My Thoughts on Pinotage are Forever Changed: Lion’s Drift Pinotage 2009

The first time I tried Pinotage (a cross between Pinot Noir and Cinsaut), I was admittedly confused.  It wasn’t at all what I expected.  I was looking for specific characteristics; such as, cherries, red berries, smoke and earth.  Instead I experienced bananas, band-aids and paint – I was awfully disappointed.

Pinotage is South Africa’s signature varietal, so I had high hopes – especially since other South African wines I had tried left impressive lasting memories with their pleasant aromas, nice acidity, great balance and solid structure.  My thoughts on Pinotage went from hopeful to bleh.

My thoughts, however, were forever changed when I popped the cork on Silkbush Mountain Vineyards Lion’s Drift 2009 Pinotage.  Read More…



Lion’s Drift Pinotage Penetrates St. Pete

Florida Silkbush Team Bruce Alexander and Dave Jefferson with Wood Fired Pizza’s Peter Taylor

Because there are so many wines available, new wine farms such as Silkbush have to make special efforts to distinguish itself.  A nice package, competitive price, an unusual variety from an exotic location is appealing but it’s only when buyers in restaurants and wine shops actually taste the wine and carry it that consumers can buy it and drink it. Introducing retail establishments to Silkbush’s wine is a face-to-face-and-taste undertaking. Accordingly, I found myself in late January in St. Pete, peddling Pinotage, and having a delightful time.

For those who haven’t been there, St. Pete is St. Petersburg, Florida, co-founded in 1888 by Peter Demens, formerly Pyotr A. Dementyev, a Russian aristocrat who, orphaned at age 4, spent much of his youth in the original St. Petersburg. As a liberal minded, well educated and outspoken person during turbulent political times, he was exiled from Russia in 1880. Thirty years old, he came to the US, anglicized his name to Peter Demens, and headed for his cousin’s orange grove in Jacksonville, Florida.  Soon after, he bought land in Western Florida and began producing railroad ties for the Orange Belt Railroad. When Orange Belt could not pay him, he assumed ownership of the railroad. He then extended the railroad to undeveloped land on Tampa Bay, named the area St. Petersburg, and the rest is history.

Silkbush’s South African Pinotage is an ideal accompaniment to picnics and grilling and St. Pete, sporting 360 days of sunshine per year is a perfect match for outdoor fun.  Located on the west coast of FL, “Tampa Bay/St. Pete” is home to over 4.8 million people and has three major league sports franchises, the NFL Buccaneers, MLB Rays and the NHL Lightening.   With air conditioning taming summer heat, the area’s beauty and bay has made “Tampa/St. Pete” a major retirement area and tourist destination.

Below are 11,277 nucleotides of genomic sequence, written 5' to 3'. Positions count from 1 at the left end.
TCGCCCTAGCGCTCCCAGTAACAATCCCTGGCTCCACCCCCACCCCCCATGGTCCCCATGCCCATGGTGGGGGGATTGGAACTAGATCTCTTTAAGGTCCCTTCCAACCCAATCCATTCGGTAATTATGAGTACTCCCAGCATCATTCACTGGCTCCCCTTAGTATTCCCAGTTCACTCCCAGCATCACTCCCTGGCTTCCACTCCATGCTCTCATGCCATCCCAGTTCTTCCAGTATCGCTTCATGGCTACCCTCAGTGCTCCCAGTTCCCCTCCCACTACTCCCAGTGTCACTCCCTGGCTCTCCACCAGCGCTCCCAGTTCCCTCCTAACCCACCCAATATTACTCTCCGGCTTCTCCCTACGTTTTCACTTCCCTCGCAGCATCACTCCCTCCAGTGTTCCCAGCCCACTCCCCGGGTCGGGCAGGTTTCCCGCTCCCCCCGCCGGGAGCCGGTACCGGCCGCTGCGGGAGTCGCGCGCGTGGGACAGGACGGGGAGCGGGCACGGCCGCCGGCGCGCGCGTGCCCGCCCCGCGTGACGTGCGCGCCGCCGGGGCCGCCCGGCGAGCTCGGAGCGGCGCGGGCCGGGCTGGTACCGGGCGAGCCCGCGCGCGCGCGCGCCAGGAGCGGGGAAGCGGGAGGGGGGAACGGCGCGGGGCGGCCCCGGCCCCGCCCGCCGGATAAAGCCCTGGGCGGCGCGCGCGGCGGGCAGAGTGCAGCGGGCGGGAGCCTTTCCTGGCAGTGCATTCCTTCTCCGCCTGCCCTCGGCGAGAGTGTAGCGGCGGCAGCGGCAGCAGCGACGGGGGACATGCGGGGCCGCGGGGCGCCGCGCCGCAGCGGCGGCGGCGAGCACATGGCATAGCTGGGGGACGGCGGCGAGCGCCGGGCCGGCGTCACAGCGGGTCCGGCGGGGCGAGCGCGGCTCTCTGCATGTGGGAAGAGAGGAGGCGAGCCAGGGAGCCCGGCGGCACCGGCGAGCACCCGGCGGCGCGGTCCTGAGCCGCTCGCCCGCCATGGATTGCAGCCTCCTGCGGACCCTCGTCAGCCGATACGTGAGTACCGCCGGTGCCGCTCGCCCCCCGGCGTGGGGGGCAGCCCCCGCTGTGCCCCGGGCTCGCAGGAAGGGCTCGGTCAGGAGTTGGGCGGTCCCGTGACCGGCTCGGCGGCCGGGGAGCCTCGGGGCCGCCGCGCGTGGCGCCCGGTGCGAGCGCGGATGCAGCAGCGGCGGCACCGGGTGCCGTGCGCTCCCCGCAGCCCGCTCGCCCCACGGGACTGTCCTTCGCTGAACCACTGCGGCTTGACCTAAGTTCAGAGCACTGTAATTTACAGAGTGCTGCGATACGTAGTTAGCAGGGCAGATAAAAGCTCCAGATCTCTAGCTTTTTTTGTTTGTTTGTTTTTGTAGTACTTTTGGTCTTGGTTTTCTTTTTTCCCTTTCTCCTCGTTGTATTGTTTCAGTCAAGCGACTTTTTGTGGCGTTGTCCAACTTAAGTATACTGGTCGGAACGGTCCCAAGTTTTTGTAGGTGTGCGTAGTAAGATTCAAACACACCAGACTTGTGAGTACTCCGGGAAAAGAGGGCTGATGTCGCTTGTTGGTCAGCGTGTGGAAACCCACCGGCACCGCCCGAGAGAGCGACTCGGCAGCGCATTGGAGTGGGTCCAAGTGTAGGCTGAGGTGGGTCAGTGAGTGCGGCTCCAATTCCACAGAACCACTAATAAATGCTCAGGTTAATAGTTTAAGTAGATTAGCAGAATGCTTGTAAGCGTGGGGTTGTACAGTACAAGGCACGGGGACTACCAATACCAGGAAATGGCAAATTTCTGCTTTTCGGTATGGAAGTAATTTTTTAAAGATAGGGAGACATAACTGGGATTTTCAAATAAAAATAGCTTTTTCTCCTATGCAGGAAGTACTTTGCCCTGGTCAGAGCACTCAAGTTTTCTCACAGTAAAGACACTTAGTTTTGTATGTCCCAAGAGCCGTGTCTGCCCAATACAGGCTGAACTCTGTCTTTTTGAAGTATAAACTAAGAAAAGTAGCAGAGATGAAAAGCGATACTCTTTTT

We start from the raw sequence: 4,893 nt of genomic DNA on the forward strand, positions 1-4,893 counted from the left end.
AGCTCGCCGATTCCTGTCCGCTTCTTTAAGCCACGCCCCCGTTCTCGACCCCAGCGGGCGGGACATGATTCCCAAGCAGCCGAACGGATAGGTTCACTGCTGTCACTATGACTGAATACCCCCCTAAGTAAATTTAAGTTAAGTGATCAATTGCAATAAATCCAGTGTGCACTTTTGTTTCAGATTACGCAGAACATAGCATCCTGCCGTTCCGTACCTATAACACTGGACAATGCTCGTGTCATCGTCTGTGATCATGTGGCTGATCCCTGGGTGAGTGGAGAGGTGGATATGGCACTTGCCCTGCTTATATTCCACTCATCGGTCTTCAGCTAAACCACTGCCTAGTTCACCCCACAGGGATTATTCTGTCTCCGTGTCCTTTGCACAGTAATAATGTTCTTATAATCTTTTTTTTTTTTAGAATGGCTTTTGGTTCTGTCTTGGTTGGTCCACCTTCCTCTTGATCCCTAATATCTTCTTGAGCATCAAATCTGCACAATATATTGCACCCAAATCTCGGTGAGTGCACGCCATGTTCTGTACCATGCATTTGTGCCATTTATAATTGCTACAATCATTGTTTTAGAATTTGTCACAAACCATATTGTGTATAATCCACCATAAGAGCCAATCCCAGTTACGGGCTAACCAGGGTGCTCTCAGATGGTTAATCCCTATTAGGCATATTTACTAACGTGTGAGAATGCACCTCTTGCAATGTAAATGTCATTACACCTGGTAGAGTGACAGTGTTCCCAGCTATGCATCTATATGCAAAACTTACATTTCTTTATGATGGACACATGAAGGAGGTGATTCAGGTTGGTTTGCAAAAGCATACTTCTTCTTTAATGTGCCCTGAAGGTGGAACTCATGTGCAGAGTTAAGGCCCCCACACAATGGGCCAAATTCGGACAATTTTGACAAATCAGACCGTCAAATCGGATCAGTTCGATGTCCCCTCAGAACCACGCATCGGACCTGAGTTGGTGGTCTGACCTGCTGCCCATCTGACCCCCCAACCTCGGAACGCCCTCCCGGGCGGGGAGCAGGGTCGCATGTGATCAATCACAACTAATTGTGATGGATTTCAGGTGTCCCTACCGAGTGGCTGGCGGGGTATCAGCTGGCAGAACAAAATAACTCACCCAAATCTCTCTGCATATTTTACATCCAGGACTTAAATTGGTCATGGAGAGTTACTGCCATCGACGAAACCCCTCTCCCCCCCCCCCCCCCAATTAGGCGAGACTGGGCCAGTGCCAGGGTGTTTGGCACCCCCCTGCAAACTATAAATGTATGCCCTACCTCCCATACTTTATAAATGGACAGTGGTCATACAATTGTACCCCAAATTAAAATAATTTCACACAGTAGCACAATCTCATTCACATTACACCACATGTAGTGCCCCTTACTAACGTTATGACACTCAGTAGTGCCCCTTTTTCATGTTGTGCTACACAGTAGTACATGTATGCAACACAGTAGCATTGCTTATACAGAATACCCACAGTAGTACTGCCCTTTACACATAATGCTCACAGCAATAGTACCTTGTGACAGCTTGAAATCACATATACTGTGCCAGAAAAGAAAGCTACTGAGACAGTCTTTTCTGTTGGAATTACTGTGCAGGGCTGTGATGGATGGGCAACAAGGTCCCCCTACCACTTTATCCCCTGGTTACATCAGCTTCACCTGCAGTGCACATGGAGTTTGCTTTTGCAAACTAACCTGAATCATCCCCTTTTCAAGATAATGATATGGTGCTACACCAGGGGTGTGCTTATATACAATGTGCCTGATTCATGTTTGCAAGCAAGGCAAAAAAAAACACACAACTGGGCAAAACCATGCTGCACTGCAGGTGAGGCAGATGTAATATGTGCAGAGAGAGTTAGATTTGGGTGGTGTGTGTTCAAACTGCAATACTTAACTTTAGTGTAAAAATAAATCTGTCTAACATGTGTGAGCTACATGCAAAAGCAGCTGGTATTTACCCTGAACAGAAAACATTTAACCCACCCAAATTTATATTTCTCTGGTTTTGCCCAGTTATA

Silkbush’s local representative is Bruce Alexander.  Bruce retired from a career in public relations has decided he can’t play golf every day so he’s started a new career in imported wine.  Living in downtown St. Pete, Bruce enjoys patronizing area restaurants such as Wood Fired Pizza and local wineshops including American Spirits in the Publix Mall, both of which now carry Silkbush’s Lions Drift Pinotage.

Pinotage: South Africa's Very Own Grape

While most noble grapes evolved in Europe over hundreds, if not thousands of years, and now have been cultivated in numerous wine growing regions of the world, Pinotage is unique. In 2009 South Africa celebrated only the 50th anniversary of the world’s first Pinotage wine commercially available; and, were it not for a fortuitous chain of events the grape would not exist at all! Eighty-seven years ago, in 1925, Professor Abraham Perold planted in his garden in Stellenbosch the hybrid seeds resulting from a crossing of Pinot Noir and Hermitage grapes He could not have anticipated that this act would forever be part of South Africa’s wine history, eventually growing to become an unique selling point around the world. Continue reading “Pinotage: South Africa's Very Own Grape”